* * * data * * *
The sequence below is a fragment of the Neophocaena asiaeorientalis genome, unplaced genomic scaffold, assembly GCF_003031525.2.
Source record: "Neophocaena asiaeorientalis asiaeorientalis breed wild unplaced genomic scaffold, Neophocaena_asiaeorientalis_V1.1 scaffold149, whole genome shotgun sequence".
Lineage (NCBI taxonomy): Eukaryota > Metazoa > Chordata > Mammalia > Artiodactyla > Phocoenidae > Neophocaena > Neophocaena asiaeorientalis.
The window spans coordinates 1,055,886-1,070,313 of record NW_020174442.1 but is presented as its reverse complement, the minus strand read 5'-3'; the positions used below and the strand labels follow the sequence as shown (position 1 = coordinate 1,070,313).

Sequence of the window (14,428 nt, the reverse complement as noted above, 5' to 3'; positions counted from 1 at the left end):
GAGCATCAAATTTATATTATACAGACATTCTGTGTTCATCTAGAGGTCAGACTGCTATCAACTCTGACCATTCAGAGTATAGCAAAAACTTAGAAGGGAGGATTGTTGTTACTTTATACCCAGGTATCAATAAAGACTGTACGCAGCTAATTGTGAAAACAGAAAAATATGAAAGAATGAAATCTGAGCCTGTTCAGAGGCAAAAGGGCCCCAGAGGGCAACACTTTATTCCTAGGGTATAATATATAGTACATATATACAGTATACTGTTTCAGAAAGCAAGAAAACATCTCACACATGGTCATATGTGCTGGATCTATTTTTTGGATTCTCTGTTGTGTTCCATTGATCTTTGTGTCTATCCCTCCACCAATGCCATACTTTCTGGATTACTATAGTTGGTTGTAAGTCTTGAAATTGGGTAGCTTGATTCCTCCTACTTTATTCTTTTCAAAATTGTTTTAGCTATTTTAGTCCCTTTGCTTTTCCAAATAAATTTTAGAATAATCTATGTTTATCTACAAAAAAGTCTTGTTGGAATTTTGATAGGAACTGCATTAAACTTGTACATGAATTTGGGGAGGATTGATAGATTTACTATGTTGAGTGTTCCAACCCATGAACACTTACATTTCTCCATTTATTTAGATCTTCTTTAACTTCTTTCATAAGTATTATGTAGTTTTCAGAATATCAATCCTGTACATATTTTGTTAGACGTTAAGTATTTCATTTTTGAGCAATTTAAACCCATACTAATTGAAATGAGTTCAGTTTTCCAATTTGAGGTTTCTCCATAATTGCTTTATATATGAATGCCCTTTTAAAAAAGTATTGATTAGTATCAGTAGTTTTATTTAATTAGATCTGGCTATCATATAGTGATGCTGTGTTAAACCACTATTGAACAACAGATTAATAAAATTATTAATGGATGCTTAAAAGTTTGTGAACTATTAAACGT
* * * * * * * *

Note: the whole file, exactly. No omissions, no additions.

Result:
The sequence below is a fragment of the Neophocaena asiaeorientalis genome, unplaced genomic scaffold, assembly GCF_003031525.2.
Source record: "Neophocaena asiaeorientalis asiaeorientalis breed wild unplaced genomic scaffold, Neophocaena_asiaeorientalis_V1.1 scaffold149, whole genome shotgun sequence".
Lineage (NCBI taxonomy): Eukaryota > Metazoa > Chordata > Mammalia > Artiodactyla > Phocoenidae > Neophocaena > Neophocaena asiaeorientalis.
The window spans coordinates 1,055,886-1,070,313 of record NW_020174442.1 but is presented as its reverse complement, the minus strand read 5'-3'; the positions used below and the strand labels follow the sequence as shown (position 1 = coordinate 1,070,313).

Sequence of the window (14,428 nt, the reverse complement as noted above, 5' to 3'; positions counted from 1 at the left end):
GAGCATCAAATTTATATTATACAGACATTCTGTGTTCATCTAGAGGTCAGACTGCTATCAACTCTGACCATTCAGAGTATAGCAAAAACTTAGAAGGGAGGATTGTTGTTACTTTATACCCAGGTATCAATAAAGACTGTACGCAGCTAATTGTGAAAACAGAAAAATATGAAAGAATGAAATCTGAGCCTGTTCAGAGGCAAAAGGGCCCCAGAGGGCAACACTTTATTCCTAGGGTATAATATATAGTACATATATACAGTATACTGTTTCAGAAAGCAAGAAAACATCTCACACATGGTCATATGTGCTGGATCTATTTTTTGGATTCTCTGTTGTGTTCCATTGATCTTTGTGTCTATCCCTCCACCAATGCCATACTTTCTGGATTACTATAGTTGGTTGTAAGTCTTGAAATTGGGTAGCTTGATTCCTCCTACTTTATTCTTTTCAAAATTGTTTTAGCTATTTTAGTCCCTTTGCTTTTCCAAATAAATTTTAGAATAATCTATGTTTATCTACAAAAAAGTCTTGTTGGAATTTTGATAGGAACTGCATTAAACTTGTACATGAATTTGGGGAGGATTGATAGATTTACTATGTTGAGTGTTCCAACCCATGAACACTTACATTTCTCCATTTATTTAGATCTTCTTTAACTTCTTTCATAAGTATTATGTAGTTTTCAGAATATCAATCCTGTACATATTTTGTTAGACGTTAAGTATTTCATTTTTGAGCAATTTAAACCCATACTAATTGAAATGAGTTCAGTTTTCCAATTTGAGGTTTCTCCATAATTGCTTTATATATGAATGCCCTTTTAAAAAAGTATTGATTAGTATCAGTAGTTTTATTTAATTAGATCTGGCTATCATATAGTGATGCTGTGTTAAACCACTATTGAACAACAGATTAATAAAATTATTAATGGATGCTTAAAAGTTTGTGAACTATTAAACGT